“Give the people what they want and they will come out for it.”
The original subject of that quote is usually cited as the funeral of a Hollywood movie mogul; either L.B. Mayer or Harry Cohn, depending upon who you believe. Regardless of the original context, there is truth in it. I have seen Richard Greenberg’s 2002 play, Take Me Out twice. The first time was almost a decade ago at The Performance Network in Ann Arbor, Michigan. I saw it again last weekend at Phoenix’s Nearly Naked Theatre. On both occasions the audiences were mostly gay men. ‘The gays’ always turn out for this play.
Before anyone gets their knickers in a twist about the political incorrectness of that comment, keep in mind, I’ve seen the play twice. The subject guarantees a strong appeal to the community of “nature’s bachelors”, a community of which I am a proud member. The fact that the play is set in a locker room where attractive actors playing professional athletes occasionally shower in full view of the audience does not hurt ticket sales among that demographic either. I’m not suggesting that isn’t reason enough to buy a ticket but there is more going on here than just wet hunks.
Darren Lemming, the mixed-race, superstar center-fielder for the World Champion Empires, a thinly veiled proxy for the New York Yankees, comes out of the closet during a press conference at the peak of his career. His motivation for doing so at that moment is obscure but his naiveté is not. Darren comes from a loving and stable home. Because he is rich, famous, successful and attractive, he thinks the revelation will have little effect on him. From his point of view, as the god-like center of the universe, this is now settled so he can get back to what he cares about; playing baseball. Surprisingly, in many ways, he is correct. Most of the fallout of his coming out accrues to those around him, not to him personally. His coming out is the catalyst for changes in the lives of others. These take a toll on him but indirectly, and in ways that neither he nor the audience could have foreseen.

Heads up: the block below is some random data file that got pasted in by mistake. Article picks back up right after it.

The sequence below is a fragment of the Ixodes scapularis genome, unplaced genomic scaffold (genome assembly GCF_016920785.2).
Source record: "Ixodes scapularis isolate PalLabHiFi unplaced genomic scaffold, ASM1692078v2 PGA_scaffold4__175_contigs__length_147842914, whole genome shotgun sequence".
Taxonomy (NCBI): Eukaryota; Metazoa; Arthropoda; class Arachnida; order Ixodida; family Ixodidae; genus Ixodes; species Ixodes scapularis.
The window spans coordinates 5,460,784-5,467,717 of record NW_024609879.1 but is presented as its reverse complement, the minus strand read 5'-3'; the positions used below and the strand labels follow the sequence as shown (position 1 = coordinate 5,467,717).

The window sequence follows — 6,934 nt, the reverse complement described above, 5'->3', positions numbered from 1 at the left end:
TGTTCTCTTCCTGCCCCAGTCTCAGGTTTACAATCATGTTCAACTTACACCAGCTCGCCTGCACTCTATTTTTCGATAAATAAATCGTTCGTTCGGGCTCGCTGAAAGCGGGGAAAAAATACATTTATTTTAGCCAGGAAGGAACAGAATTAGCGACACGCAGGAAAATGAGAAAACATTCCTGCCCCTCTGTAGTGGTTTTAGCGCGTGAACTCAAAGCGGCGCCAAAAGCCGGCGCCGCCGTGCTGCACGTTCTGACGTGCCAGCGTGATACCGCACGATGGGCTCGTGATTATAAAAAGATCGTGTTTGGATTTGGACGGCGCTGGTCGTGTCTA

The play premiered in London in 2002 before moving to an off-Broadway venue later that year. It opened on Broadway in 2003 and won the Tony Award for Best Play that season. The director of the local production said this is one of his favorite plays. I would not go that far but there is certainly more to this play than towel-snapping shower scenes.
I like that, while it is certainly a coming out story, it speaks to issues beyond the evils of homophobia into the broader context of racism and xenophobia. Particularly in these political times, that hating people based on their sexual orientation is no different than hating people based on race or ethnicity is a point worth making.
I like that the direct consequences of Darren’s revelation are mundane. He isn’t fired, beaten, or murdered. His family doesn’t abandon him. The fans don’t abandon him. His career doesn’t fall into decline leading inevitably to suicide. No; people, even well-intentioned people, treat him differently. Some are uncomfortable. Some feel compassion for him, something that is completely foreign to his experience. He struggles to come to terms with the changes in the way he is seen by others.
The consequences to some of those around him are dramatic however. I can’t describe the ways in which this is true without spoilers but there are those who are empowered by their own experience of Darren’s coming out. Others are destroyed by it.
The biggest weakness of the play is that it tells the audience how to feel rather than letting them discover it. The message is pretty ‘broad-brush’ to begin with and, just in case you don’t get it, there is a narrator there to tell you exactly how you should feel about everything you are seeing. He doesn’t quite hit you over the head with it… but there are baseball bats and wet towels standing by should anyone fail to get the message. This play does not suffer from subtlety.
A lesser weakness in the play rests in its lack of universality. Darren is unique. He’s a mixed-race man in 21st-century America who has never confronted racism. He is a gay man who has, apparently, never confronted homophobia. He choses to come out simply because he decides questions about his personal life are a distraction from what he cares about, baseball. There isn’t much about Darren’s coming out experience that is transferable to lesser mortals.
The play has a large cast but most of the characters are fairly two-dimensional. “Kippy”, Darren’s friend and the play’s narrator, Mason, Darren’s business manager, and Davey, Darren’s friend and competitor are well developed. Even “Shane”, a pivotal player in the plot, is more caricature than character. And it is telling that he is as much a victim as a villain.
Darren is not a bad guy but he is self-centered and oblivious. Many would cast the coming out of a high-profile athlete as an act of bravery. But heroism requires one confront risks or fears and overcome them. We don’t see that here. Ultimately what we see are the people reacting to change that makes them uncomfortable and for which they don’t have the skills to cope.